MAU Art & Design Glossary

Plate Mark


Plate Mark

A plate mark is a depression unique to copper plate prints produced when a plate is printed.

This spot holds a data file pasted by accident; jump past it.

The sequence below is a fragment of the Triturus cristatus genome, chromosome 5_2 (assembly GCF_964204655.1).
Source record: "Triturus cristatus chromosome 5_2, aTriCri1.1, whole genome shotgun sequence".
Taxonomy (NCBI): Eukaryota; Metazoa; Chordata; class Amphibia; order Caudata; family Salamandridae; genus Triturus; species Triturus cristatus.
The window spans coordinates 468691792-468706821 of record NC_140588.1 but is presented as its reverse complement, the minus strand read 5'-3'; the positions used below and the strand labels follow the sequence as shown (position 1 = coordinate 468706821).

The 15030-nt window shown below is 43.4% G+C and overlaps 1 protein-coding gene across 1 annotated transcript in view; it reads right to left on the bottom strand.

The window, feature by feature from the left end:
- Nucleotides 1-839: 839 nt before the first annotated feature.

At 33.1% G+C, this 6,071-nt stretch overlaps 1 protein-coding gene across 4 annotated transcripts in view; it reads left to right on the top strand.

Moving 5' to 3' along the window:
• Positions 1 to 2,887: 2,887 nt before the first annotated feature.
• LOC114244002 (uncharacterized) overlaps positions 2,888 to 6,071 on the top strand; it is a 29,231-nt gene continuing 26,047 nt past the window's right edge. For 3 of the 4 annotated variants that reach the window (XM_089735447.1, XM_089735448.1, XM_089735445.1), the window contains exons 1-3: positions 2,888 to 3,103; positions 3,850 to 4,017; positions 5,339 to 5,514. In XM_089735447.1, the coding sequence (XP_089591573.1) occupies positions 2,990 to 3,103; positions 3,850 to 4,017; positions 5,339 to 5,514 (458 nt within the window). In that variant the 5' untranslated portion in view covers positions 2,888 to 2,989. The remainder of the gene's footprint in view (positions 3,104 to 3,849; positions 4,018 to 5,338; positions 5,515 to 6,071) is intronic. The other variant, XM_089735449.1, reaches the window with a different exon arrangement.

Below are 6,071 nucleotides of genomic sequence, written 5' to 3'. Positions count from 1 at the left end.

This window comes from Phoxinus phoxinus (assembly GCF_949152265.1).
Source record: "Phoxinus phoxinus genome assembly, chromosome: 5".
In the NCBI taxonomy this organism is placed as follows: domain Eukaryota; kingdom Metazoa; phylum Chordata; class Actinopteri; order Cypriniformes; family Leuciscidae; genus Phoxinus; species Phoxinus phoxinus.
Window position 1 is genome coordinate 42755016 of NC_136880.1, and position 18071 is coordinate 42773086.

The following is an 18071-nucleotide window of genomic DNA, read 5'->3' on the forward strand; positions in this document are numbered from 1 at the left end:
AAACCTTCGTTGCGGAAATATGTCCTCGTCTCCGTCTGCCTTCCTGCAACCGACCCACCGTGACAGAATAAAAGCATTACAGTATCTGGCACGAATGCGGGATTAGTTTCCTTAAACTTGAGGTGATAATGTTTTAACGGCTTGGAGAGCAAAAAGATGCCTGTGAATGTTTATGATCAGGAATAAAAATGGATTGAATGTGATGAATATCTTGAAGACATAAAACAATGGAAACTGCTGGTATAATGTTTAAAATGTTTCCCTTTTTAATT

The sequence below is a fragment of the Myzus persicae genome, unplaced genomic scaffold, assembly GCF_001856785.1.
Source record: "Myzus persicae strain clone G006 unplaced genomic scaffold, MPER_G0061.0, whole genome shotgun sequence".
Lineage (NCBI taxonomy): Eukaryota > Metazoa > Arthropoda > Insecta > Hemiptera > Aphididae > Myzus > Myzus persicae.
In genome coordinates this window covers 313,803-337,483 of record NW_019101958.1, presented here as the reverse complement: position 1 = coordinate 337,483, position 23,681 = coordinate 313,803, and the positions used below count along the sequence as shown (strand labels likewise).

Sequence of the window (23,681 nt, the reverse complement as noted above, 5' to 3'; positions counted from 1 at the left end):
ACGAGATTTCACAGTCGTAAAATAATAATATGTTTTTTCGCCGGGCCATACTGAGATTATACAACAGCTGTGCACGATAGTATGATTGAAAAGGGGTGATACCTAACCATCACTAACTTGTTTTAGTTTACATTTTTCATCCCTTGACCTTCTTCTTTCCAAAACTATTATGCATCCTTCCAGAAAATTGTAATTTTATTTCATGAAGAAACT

To ensure that the plate feeds smoothly into the rollers of the printing press and that the paper or felt on which the image is printed does not tear, the edge of the plate is beveled. This slant is called a biseau (French for bevel) and is also sometimes referred to as a plate mark itself. Before making the plate, a fixed width of the outer edge of the plate should be filed diagonally with a metal file (to make the plate mark). The width of this margin depends on the size and thickness of the copper plate used but it is usually around 2mm to 3mm wide, slanted at an angle of 30 to 40 degrees. When doing this, the plate should be secured with a vise, clamp or tape. When the bevel is ready, round off the corners. Once you have finished making the drawing and etching the plate, you must amend parts that were etched by mistake and any damage to the image (Retouching of plate mark). A metal file is used again for this, but care should be taken so as not to damage the completed plate surface. After polishing with a metal file, use a scraper to remove the burrs. Then spread a few drops of machine oil with your finger and polish it carefully with a burnisher until it becomes shiny. When printing, after loading ink on the plate and wiping the plate all over, use a piece of cloth soaked with ligroin to pinch the beveled edges between your fingers and remove excess ink carefully. Doing this will ensure that the printed work will be surrounded with a frame of sharp, beautifully white plate mark.